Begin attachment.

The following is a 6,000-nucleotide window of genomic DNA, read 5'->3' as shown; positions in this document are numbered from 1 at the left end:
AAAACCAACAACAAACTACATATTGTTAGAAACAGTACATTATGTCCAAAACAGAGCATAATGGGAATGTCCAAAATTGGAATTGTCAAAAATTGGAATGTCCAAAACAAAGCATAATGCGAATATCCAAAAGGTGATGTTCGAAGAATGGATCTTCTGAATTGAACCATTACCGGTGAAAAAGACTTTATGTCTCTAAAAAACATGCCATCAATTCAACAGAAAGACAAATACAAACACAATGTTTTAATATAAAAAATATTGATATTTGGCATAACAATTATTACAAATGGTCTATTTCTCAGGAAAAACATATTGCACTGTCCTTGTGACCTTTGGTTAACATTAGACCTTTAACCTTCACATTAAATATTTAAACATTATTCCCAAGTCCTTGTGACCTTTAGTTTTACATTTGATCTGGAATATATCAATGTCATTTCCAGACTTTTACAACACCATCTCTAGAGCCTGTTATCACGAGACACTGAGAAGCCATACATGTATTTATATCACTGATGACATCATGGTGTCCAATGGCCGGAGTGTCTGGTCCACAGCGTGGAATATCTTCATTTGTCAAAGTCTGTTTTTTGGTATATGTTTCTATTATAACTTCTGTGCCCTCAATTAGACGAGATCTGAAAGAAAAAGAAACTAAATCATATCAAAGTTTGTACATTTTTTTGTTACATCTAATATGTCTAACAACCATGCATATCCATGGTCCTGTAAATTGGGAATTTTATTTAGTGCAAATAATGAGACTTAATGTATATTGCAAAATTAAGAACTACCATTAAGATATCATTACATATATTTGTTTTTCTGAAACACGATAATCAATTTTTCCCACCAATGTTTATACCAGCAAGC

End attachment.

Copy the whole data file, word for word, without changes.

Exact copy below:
The following is a 6,000-nucleotide window of genomic DNA, read 5'->3' as shown; positions in this document are numbered from 1 at the left end:
AAAACCAACAACAAACTACATATTGTTAGAAACAGTACATTATGTCCAAAACAGAGCATAATGGGAATGTCCAAAATTGGAATTGTCAAAAATTGGAATGTCCAAAACAAAGCATAATGCGAATATCCAAAAGGTGATGTTCGAAGAATGGATCTTCTGAATTGAACCATTACCGGTGAAAAAGACTTTATGTCTCTAAAAAACATGCCATCAATTCAACAGAAAGACAAATACAAACACAATGTTTTAATATAAAAAATATTGATATTTGGCATAACAATTATTACAAATGGTCTATTTCTCAGGAAAAACATATTGCACTGTCCTTGTGACCTTTGGTTAACATTAGACCTTTAACCTTCACATTAAATATTTAAACATTATTCCCAAGTCCTTGTGACCTTTAGTTTTACATTTGATCTGGAATATATCAATGTCATTTCCAGACTTTTACAACACCATCTCTAGAGCCTGTTATCACGAGACACTGAGAAGCCATACATGTATTTATATCACTGATGACATCATGGTGTCCAATGGCCGGAGTGTCTGGTCCACAGCGTGGAATATCTTCATTTGTCAAAGTCTGTTTTTTGGTATATGTTTCTATTATAACTTCTGTGCCCTCAATTAGACGAGATCTGAAAGAAAAAGAAACTAAATCATATCAAAGTTTGTACATTTTTTTGTTACATCTAATATGTCTAACAACCATGCATATCCATGGTCCTGTAAATTGGGAATTTTATTTAGTGCAAATAATGAGACTTAATGTATATTGCAAAATTAAGAACTACCATTAAGATATCATTACATATATTTGTTTTTCTGAAACACGATAATCAATTTTTCCCACCAATGTTTATACCAGCAAGC